So in this passage, Jesus is saying that we must be "born of the spirit" (putting our faith in Jesus alone, as mentioned above) and "born of water" (physically immersed in water as a public profession of your faith)?

I believe--and have seen plenty of strong evidence that supports--that it is by your faith in Jesus alone that saves you, and therefore allows you to live eternally in Heaven when you die or the Lord comes back. However, this verse has always given me trouble with my previously stated belief, and I can't seem to mesh the two together.

So ultimately I am asking this: How do the above two verses correlate with one another in teaching, and why did Jesus say what He did in the Gospel of John if it is only by our faith in Him that allows us to enter into Heaven?

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Thank you all for the input on this! I've been reading all the responses, looking at a lot of scripture & spending time in prayer over this topic. I can't say that I've come to a definite conclusion yet; and like @Dayre said, there may not be a definitive, final, clear, black & white "answer" to this. But I just wanted to let you all know that your responses are all being read and it's very much appreciated! If you all find more on this, please keep chiming in, as I will do the same. Otherwise, I'll post more when I get a clearer conviction on the issue. Thanks again! –  AmbiguousX Sep 11 '11 at 4:34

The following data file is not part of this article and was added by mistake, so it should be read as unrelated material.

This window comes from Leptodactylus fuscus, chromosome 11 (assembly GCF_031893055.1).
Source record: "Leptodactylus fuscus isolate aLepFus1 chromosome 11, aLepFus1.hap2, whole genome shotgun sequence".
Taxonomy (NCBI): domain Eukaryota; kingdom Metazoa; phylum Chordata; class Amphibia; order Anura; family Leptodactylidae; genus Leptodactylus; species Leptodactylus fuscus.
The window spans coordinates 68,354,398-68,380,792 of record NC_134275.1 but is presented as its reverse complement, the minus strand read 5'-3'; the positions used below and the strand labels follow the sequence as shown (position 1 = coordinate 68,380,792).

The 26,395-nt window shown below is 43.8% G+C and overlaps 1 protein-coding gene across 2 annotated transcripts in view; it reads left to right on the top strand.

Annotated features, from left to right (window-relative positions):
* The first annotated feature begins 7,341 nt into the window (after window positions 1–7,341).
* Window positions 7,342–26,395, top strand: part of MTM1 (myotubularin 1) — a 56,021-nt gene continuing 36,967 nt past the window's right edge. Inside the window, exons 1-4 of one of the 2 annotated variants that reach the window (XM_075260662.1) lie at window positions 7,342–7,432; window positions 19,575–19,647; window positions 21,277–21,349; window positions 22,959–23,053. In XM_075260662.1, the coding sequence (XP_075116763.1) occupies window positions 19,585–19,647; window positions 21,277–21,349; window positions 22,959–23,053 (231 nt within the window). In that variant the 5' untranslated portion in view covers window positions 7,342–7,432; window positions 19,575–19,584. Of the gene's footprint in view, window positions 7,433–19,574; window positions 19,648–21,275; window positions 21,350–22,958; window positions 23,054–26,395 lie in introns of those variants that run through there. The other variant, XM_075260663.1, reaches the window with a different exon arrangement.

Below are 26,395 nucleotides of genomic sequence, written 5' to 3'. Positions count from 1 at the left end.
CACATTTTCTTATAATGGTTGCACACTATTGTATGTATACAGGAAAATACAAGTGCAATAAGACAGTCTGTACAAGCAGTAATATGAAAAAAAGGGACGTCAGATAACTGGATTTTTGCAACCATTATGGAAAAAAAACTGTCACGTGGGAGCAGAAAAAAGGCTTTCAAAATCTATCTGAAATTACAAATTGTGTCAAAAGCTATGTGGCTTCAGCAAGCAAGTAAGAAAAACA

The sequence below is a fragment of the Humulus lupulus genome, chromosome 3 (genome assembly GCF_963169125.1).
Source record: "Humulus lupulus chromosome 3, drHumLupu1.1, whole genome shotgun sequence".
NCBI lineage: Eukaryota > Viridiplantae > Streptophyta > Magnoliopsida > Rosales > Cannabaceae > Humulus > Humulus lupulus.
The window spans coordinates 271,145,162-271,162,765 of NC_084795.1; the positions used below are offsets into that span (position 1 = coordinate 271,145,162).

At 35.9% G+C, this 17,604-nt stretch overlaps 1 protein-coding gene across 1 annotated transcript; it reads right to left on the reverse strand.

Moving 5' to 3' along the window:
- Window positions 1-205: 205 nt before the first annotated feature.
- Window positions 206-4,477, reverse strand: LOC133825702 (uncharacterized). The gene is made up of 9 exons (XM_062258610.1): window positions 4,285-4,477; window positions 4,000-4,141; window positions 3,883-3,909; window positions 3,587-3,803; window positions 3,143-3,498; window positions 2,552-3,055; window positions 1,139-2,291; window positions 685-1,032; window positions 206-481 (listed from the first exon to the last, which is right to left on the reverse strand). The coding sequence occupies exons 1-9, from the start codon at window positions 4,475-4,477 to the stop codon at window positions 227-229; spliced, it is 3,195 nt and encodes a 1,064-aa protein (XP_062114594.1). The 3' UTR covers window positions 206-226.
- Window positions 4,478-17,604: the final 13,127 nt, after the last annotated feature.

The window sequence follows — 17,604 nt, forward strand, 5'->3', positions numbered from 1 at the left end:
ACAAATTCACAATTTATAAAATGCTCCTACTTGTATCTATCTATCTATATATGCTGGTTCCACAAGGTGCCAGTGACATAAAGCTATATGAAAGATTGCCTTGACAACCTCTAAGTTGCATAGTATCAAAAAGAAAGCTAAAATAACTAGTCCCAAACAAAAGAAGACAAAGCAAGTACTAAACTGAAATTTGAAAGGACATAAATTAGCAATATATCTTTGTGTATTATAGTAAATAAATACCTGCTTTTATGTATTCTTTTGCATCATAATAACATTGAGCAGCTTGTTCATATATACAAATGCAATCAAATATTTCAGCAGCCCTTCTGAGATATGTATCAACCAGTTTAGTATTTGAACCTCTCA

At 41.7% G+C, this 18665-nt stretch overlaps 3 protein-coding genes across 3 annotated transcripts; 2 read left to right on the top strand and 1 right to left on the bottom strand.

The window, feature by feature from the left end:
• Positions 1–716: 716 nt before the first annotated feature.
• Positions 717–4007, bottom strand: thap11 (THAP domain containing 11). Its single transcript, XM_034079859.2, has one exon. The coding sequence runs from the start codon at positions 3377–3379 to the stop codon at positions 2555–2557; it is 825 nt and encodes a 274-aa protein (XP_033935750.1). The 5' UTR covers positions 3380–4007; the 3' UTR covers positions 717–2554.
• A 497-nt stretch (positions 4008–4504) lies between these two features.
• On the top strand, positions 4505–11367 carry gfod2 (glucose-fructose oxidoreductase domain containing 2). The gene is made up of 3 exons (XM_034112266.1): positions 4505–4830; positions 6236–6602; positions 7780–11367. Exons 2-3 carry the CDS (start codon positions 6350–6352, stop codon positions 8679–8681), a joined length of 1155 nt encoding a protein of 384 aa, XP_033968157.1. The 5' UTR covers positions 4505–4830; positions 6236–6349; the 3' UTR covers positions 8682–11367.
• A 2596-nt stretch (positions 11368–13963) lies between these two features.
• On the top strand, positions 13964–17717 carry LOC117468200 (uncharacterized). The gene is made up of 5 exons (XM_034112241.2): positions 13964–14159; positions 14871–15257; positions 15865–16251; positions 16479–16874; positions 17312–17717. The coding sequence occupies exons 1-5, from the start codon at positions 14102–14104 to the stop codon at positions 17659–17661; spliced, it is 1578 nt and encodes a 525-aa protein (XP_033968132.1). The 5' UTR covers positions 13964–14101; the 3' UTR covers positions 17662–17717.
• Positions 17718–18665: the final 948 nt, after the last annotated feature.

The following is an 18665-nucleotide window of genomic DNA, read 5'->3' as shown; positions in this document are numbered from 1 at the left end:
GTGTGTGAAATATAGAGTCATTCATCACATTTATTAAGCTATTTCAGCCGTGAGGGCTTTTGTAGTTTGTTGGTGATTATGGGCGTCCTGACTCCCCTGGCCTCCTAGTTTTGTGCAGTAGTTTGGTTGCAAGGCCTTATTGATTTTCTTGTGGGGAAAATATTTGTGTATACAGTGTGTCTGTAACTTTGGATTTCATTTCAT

Here's an excellent video of Christ's conversation with Nicodemus: lds.org/bible-videos/videos/… –  JustinY May 23 '12 at 3:06